One more suspected jihadist (at least) is still out there, and meanwhile we are hearing about what a decent fellow Daniel Boyd is. North Carolina Jihad Plot Update: “Accused North Carolina Terror Plot Leader: Jihadist … or Regular Family Man?,” from FoxNews, July 28 (thanks to Axel):
Authorities say Daniel Boyd is a veteran terrorist who trained at camps in Pakistan and was the ringleader of a North Carolina-based group of men who sought to wage “violent jihad.”
But Boyd’s wife says her husband is not a homegrown terrorist — he’s a good family man, a father who cares about people.
“We’re an ordinary family. We have the right to justice, and we believe that justice will prevail,” Sabrina Boyd said Tuesday in a prepared statement. “We are decent people who care about other human beings.”
Two of the Boyds’ sons also are charged in the terrorism conspiracy case, and their mother defended them too.
“Just because something is said in the media does not make it so,” she said. “I have raised my sons to be good people, and we are a good family.”
Sabrina Boyd denied her husband trained at terror camps in Pakistan and Afghanistan 20 years ago, as the government charges, and asked the public to refrain from “a rush to judgment,” FOX’s WRAL reported.
Instead, she says, Boyd was in Afghanistan fighting against the Soviet Union “with the full backing of the United States government.”
And who was the U.S. government backing at the time? The mujahedin.
Also Tuesday, the feds said an eighth member of the alleged network is still at large….
Boyd, his two sons and four other men living in North Carolina are accused of military-style training at home and plotting jihad abroad, federal authorities said. They were arrested Monday.
Neighbors have said the Boyds showed no sign of violence and were often seen walking their dog around the lakeside cul-de-sac in a rural area south of Raleigh.
Officials say Boyd lived in an unassuming lakeside home in a rural area south of Raleigh, where he and his family walked their dog and operated a drywall business.
“They were great neighbors. We never had any trouble with them. Their kids played with our kids,” Heather Roegner told WYFF4 in North Carolina.
Jim Stephenson, a neighbor of Patrick Boyd in Willow Spring, said he saw the Boyd family walking their dog in the neighborhood. He said the indictment shocked the residents.
“We never saw anything to give any clues that something like that could be going on in their family,” Stephenson said.
The indictment says the unnamed defendant is a U.S. citizen who went to Pakistan in October 2008 to “engage in violent jihad.” It does not say whether the person returned to the United States. Holding declined to discuss the person’s whereabouts but said the public should not be worried.
Court records indicate Boyd was a veteran of terrorist training camps in Pakistan and Afghanistan who fought against the Soviet Union.
“These charges hammer home the point that terrorists and their supporters are not confined to the remote regions of some far-away land but can grow and fester right here at home,” U.S. Attorney George E.B. Holding said.
The seven men are charged with providing material support to terrorism. If convicted, they could face life in prison.
The indictment said Boyd, a U.S. citizen, trained in Afghanistan and fought there between 1989 and 1992 before returning to the United States. Court documents charged that Boyd, also known as ‘Saifullah,’ encouraged others to engage in jihad.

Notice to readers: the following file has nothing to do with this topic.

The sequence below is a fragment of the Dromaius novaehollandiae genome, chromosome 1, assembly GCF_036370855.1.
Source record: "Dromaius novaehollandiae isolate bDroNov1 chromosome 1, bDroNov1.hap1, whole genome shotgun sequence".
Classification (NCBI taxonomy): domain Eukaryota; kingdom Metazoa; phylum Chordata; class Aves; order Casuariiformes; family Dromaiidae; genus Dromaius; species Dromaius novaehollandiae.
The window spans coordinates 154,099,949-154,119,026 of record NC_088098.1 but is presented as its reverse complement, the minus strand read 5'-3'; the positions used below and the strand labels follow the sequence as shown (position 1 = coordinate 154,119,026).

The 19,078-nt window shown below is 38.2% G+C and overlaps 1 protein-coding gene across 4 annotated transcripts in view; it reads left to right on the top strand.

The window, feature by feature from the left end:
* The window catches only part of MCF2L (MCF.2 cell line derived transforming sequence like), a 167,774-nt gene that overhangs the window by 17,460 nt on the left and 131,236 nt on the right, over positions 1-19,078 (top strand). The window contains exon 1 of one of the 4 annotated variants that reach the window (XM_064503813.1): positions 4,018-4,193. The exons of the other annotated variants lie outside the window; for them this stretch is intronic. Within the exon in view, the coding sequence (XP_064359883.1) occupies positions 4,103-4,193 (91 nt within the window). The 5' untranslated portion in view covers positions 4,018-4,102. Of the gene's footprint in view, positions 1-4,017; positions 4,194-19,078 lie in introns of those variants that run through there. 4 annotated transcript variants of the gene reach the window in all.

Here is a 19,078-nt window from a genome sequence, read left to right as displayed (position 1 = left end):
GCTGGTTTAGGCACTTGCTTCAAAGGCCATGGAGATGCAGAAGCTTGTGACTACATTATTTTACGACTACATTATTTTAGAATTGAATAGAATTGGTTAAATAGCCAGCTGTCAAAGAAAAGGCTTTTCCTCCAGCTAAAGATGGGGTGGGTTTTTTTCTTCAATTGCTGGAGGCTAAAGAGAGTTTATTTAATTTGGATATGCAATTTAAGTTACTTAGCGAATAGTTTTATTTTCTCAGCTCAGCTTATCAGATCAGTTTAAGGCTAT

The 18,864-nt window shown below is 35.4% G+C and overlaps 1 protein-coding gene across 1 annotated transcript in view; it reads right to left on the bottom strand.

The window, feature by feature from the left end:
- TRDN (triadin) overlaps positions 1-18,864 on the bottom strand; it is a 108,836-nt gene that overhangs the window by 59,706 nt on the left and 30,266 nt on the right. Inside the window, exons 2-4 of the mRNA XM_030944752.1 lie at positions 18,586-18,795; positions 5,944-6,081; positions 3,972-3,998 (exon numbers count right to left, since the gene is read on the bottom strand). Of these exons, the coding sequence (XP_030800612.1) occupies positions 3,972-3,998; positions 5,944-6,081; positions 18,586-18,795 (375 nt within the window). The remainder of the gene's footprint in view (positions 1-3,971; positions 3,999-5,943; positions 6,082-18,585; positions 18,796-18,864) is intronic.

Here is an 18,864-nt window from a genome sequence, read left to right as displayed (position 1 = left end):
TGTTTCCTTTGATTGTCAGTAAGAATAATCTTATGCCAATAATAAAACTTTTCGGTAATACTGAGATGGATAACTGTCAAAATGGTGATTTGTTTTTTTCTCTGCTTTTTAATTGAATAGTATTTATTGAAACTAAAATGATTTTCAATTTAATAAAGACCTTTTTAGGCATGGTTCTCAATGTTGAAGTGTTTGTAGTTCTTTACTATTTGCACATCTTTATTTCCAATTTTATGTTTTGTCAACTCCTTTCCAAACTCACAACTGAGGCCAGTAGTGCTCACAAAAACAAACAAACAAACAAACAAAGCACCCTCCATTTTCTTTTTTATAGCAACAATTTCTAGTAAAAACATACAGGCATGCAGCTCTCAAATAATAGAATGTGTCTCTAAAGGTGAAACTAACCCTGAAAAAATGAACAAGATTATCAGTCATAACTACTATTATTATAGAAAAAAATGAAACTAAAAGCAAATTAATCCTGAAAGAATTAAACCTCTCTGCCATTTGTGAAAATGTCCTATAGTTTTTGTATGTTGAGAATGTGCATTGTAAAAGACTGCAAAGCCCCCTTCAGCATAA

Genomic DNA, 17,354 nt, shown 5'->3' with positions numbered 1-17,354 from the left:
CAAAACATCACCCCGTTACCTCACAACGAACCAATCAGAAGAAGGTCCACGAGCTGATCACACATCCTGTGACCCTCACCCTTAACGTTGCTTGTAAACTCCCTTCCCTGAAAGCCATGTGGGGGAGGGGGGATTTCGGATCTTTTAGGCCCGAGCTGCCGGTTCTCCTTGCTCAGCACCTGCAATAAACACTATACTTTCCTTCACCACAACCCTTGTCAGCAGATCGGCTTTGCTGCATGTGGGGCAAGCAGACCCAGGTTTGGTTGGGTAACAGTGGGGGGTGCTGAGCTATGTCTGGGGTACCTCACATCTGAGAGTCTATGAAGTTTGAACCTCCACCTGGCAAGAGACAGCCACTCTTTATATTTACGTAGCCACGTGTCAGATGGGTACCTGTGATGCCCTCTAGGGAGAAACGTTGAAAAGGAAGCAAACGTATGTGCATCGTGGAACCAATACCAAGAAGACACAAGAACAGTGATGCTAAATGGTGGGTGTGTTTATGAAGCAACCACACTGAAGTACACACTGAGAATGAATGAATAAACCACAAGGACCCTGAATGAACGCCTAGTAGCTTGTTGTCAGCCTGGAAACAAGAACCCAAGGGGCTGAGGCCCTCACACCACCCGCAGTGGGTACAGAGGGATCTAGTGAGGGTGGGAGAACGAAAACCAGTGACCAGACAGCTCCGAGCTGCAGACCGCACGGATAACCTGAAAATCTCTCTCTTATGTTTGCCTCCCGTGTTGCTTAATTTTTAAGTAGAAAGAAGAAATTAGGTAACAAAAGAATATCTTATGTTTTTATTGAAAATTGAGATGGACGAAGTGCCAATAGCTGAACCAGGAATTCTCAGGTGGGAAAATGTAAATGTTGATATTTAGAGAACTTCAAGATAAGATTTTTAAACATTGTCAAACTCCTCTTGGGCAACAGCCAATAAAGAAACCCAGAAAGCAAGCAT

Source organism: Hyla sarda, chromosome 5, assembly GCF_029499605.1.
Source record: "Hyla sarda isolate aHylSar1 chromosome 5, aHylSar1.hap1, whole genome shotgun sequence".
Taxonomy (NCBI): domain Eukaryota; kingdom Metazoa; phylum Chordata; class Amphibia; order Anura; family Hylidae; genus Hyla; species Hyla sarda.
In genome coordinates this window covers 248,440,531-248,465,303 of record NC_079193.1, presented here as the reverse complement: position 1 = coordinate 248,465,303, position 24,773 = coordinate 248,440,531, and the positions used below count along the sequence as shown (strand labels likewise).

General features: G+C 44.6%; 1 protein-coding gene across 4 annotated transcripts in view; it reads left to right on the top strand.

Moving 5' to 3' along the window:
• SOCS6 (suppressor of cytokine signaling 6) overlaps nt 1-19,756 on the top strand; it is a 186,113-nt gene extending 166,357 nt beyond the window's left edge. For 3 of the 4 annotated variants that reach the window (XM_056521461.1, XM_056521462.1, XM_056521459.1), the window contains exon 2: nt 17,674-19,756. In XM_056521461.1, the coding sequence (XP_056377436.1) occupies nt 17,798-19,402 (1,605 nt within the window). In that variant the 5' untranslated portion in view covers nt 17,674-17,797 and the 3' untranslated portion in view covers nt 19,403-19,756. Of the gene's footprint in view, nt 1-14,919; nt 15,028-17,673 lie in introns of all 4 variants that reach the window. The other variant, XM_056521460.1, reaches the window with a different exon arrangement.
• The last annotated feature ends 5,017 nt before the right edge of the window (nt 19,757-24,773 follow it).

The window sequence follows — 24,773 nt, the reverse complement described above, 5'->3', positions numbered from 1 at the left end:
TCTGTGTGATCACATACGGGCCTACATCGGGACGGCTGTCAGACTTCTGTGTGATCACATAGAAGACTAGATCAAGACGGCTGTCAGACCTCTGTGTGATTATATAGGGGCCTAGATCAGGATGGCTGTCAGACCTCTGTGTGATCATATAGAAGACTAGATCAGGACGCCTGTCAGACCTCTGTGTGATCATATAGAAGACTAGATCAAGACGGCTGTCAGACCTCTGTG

Boyd’s faith was so brash that, this year, he stopped attending worship services in the Raleigh area and instead began meeting for Friday prayers in his home.
“This is not an indictment of the entire Muslim community,” Holding said. “These people had broken away because their local mosque did not follow their vision of being a good Muslim.”
Good. Now what else is being done in that mosque and other mosques to teach against the jihad doctrine and Islamic supremacism?
In 1991, Boyd and his brother were convicted of bank robbery in Pakistan “” accused of carrying identification showing they belonged to the radical Afghan guerrilla group, Hezb-e-Islami, or Party of Islam.
They were each sentenced to have a foot and a hand cut off for the robbery, but the sentenced was later overturned.
In accord with Qur’an 5:33 and 5:38.
The wives of the men told The Associated Press in an interview at the time they were glad the truth about their husbands had finally become known. The wives said the couples had U.S. roots but the United States was a country of “kafirs” “” Arabic for heathens.
Two of the suspects are Boyd’s sons: Zakariya Boyd, 20 and Dylan Boyd, 22. The others are Anes Subasic, 33; Mohammad Omar Aly Hassan, 22; and Ziyad Yaghi, 21.
Hysen Sherifi, 24, a native of Kosovo and a U.S. legal permanent also was charged in the case. He was the only person arrested who was not a U.S. citizen.
The suspects face charges of providing material support to terrorism and “conspiracy to murder, kidnap, maim and injure persons abroad.”…
Prosecutors say Boyd’s time in Pakistan included terrorist training that he brought back to North Carolina, where over the past three years he recruited followers willing to die as martyrs waging jihad. Prosecutors would not detail what the group was targeting overseas.
The indictment said they provided money, training, transportation and men to help terrorists. Boyd and some of the others traveled to Israel in June 2007 intending to wage “violent jihad,” but returned home without success, the document said.
Boyd also was accused of trying to raise money last year to fund others’ travel overseas to fight. One of the men, Hysen Sharifi, allegedly went to Kosovo to engage in violent jihad, according to the indictment, but it’s unclear if he did any actual fighting.